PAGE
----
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Angelo Branduardi - Il Ladro CD (album) cover

IL LADRO

Angelo Branduardi

 

Rock Progressivo Italiano

2.31 | 4 ratings

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rupert
3 stars Listening to the title track the first thing that comes to mind is...: "Branduardi's got the BLUES" - and, once you've grown familiar with the whole album, which is another strange but a more cohesive and relaxed one than "Pane e Rose", you somehow ought to agree with John Lee Hooker: "The blues is the healer".

With this one the "Italian Minstrel" finally discovers ( embraces ) America in a pleasant way. More Latin-rhythms featuring Richard Galliano's awesome Bandoneon-playing, combined with Blues, Country and Jazz-Flavors, possibly as far as the songwriter could go from the once familiar, medieval sounds. Maurizio Fabrizio was absent, so the great classical guitar-playing of the two is absent as well, but the guitars ( Barnduardi and Franco Mussida ) are still very good - especially for a blues-infected album. "Il Ladro" ( = "The Thief" ) pairs Branduardi's singer/songwriter-approach with a strong American ( north & south ) flavour - surely not what you expect of him if you think of his most successful albums.

But it's making more sense this time than all the experiments on "Pane e Rose" - Branduardi probably felt better cause he sounds more confident and inspired, and somehow you can still distinctively hear that it's him, especially in "Ballerina" and "Amazzonia", where he's quoting the guitar-lines of "La Canzone del Deserto" - turning the original idea into a more contemporary and soaring track... ( where the Bandoneon gets used like a harmonica ! ), one of the best here, as is "Il tempo di partire", where the Blues from the opening track returns, with jazzy trumpet. Branduardi's voice sounds better, too - though a bit brittle still ( especially on "Ballerina" ). The dreamy ballad "Ai Confini dell' Asia" may be closest Branduardi got to his previous work here, but the arrangement and mix ( the bass-guitar comes in upfront at 3'23'' - you've got to get used to this, cause it's really LOUD ) are more of the meditative world-music-field.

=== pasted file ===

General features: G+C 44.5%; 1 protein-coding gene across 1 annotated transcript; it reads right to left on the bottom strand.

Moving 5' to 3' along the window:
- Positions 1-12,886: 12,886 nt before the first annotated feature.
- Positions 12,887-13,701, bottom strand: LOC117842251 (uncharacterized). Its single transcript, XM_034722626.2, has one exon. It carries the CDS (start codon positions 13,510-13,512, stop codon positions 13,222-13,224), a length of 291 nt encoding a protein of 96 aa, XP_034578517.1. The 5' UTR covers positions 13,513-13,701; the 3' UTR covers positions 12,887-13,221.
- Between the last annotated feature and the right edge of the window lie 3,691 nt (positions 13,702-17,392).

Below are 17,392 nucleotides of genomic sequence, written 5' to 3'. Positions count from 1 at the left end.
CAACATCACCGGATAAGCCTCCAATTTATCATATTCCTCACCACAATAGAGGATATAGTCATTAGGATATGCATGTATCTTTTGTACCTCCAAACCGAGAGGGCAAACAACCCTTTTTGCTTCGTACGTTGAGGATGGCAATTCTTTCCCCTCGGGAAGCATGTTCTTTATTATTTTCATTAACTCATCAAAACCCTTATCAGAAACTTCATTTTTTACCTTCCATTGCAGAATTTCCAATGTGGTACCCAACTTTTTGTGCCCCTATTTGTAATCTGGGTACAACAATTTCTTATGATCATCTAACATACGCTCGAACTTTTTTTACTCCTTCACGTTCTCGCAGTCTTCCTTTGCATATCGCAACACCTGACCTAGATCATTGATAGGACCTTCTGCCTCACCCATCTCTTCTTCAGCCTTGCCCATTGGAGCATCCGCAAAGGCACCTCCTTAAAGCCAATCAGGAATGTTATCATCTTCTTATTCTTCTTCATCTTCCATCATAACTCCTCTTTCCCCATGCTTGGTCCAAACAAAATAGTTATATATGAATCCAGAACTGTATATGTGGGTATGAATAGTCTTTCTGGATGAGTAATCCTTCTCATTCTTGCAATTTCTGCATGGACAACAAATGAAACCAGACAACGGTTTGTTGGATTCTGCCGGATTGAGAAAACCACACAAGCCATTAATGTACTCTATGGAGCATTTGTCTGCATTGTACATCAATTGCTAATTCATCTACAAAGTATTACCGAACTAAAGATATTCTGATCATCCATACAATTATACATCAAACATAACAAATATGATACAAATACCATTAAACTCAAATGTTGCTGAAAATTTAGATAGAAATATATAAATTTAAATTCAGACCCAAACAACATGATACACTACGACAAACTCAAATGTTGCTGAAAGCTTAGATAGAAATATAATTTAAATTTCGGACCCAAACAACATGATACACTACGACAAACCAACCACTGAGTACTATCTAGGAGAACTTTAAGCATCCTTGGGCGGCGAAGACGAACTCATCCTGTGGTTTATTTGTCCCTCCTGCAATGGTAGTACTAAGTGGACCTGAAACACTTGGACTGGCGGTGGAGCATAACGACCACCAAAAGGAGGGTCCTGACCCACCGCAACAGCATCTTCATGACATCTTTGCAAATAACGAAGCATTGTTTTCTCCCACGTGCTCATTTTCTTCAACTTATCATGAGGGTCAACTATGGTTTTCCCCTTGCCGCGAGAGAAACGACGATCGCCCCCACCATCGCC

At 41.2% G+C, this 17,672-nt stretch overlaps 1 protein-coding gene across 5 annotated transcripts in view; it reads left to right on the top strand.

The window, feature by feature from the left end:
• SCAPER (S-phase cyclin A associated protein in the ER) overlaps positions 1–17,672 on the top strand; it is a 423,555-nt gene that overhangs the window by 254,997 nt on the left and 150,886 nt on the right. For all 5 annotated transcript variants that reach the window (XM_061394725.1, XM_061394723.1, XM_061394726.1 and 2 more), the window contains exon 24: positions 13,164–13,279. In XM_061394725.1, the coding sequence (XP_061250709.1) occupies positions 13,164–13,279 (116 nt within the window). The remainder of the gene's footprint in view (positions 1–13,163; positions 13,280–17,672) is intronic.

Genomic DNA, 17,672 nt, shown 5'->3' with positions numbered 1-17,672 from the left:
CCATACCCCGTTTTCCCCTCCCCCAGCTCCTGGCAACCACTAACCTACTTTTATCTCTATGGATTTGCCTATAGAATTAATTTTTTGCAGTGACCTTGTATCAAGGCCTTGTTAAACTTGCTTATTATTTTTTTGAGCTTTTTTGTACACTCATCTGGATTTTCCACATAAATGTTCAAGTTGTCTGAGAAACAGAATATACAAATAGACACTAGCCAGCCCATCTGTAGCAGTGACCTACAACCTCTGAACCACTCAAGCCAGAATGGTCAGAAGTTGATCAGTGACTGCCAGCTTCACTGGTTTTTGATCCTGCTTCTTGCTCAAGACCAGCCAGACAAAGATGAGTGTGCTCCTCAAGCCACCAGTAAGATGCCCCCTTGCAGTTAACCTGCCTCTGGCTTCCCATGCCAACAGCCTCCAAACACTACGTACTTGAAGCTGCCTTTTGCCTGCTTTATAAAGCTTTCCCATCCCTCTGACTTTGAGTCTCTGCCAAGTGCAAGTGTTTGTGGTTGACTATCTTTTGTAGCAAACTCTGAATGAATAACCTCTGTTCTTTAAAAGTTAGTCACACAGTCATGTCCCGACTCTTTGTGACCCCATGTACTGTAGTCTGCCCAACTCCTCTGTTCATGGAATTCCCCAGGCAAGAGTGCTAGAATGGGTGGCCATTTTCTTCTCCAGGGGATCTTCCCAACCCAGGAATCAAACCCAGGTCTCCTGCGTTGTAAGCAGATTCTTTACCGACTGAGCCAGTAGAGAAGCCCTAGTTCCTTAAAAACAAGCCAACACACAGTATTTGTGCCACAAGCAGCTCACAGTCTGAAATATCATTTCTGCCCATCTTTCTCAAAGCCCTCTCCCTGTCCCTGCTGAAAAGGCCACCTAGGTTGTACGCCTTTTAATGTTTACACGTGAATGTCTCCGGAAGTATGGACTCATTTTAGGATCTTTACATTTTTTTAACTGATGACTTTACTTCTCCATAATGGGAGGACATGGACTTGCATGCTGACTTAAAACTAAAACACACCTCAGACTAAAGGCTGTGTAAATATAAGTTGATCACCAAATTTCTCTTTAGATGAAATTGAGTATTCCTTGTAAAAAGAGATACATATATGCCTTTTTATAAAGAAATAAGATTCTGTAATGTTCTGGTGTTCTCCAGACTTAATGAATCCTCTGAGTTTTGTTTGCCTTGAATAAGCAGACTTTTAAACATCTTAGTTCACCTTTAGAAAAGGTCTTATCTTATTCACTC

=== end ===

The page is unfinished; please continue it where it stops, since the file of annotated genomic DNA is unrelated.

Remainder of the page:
The most outstanding tracks on this album for sure are those that feature Galliano's bandoneon in affective measure, be it for building a perfect amalgam with the rhythm-section's clever work, namely in "Madame" and "Il Grido", or be it the melancholic cream-top in a bar-jazz-march like "Uomi di Passaggio", which is a strange hybrid all the way, feels like a sailor's lamento from a Brecht/Weill-musical ( actually, the lyrics are thoughts on vagabonds/clochards and homeless people striving through town, asking questions about their lives and feelings from the view of a passer-by... ).

There's not a bad track on the album, but it's more a testament of Branduardi's search for new influences in order to evolve as an artist than it is a real must-have for anyone but his fans, and progressive... well, for the artist himself it surely was a huge progression and an interesting step on his way, but honestly, with the exceptions of "Madame", "Amazzonia" and "Il Grido", it couldn't keep track with his best work, so, although slightly better than "Pane e Rose", I can't give it a better rating than 3 stars on this site... but it's too good for a lesser rating. And it feels good, cause "the blues is the healer" indeed.

rupert | 3/5 |

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